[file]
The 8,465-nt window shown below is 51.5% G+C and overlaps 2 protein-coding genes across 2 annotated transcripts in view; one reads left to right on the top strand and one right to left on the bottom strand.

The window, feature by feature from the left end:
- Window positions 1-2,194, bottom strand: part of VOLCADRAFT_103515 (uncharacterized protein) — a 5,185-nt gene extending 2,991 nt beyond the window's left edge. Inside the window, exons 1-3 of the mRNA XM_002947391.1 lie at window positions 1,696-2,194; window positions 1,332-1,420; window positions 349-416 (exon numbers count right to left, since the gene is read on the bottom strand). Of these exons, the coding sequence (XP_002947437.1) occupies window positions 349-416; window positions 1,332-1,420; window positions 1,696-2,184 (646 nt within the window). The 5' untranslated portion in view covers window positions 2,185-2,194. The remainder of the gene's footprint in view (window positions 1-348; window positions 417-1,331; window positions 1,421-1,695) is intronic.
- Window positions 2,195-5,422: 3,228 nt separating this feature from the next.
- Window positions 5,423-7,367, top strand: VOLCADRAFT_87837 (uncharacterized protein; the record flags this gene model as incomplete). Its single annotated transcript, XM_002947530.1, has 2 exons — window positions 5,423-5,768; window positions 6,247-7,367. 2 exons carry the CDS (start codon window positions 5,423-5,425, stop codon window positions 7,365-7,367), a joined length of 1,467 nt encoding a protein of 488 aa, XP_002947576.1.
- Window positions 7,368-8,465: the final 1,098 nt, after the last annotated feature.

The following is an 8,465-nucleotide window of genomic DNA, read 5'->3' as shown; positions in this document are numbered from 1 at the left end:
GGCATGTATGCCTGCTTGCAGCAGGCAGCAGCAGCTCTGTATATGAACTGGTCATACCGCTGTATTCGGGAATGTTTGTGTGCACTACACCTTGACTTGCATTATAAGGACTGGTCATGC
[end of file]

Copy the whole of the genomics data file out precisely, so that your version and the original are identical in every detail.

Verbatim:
The 8,465-nt window shown below is 51.5% G+C and overlaps 2 protein-coding genes across 2 annotated transcripts in view; one reads left to right on the top strand and one right to left on the bottom strand.

The window, feature by feature from the left end:
- Window positions 1-2,194, bottom strand: part of VOLCADRAFT_103515 (uncharacterized protein) — a 5,185-nt gene extending 2,991 nt beyond the window's left edge. Inside the window, exons 1-3 of the mRNA XM_002947391.1 lie at window positions 1,696-2,194; window positions 1,332-1,420; window positions 349-416 (exon numbers count right to left, since the gene is read on the bottom strand). Of these exons, the coding sequence (XP_002947437.1) occupies window positions 349-416; window positions 1,332-1,420; window positions 1,696-2,184 (646 nt within the window). The 5' untranslated portion in view covers window positions 2,185-2,194. The remainder of the gene's footprint in view (window positions 1-348; window positions 417-1,331; window positions 1,421-1,695) is intronic.
- Window positions 2,195-5,422: 3,228 nt separating this feature from the next.
- Window positions 5,423-7,367, top strand: VOLCADRAFT_87837 (uncharacterized protein; the record flags this gene model as incomplete). Its single annotated transcript, XM_002947530.1, has 2 exons — window positions 5,423-5,768; window positions 6,247-7,367. 2 exons carry the CDS (start codon window positions 5,423-5,425, stop codon window positions 7,365-7,367), a joined length of 1,467 nt encoding a protein of 488 aa, XP_002947576.1.
- Window positions 7,368-8,465: the final 1,098 nt, after the last annotated feature.

The following is an 8,465-nucleotide window of genomic DNA, read 5'->3' as shown; positions in this document are numbered from 1 at the left end:
GGCATGTATGCCTGCTTGCAGCAGGCAGCAGCAGCTCTGTATATGAACTGGTCATACCGCTGTATTCGGGAATGTTTGTGTGCACTACACCTTGACTTGCATTATAAGGACTGGTCATGC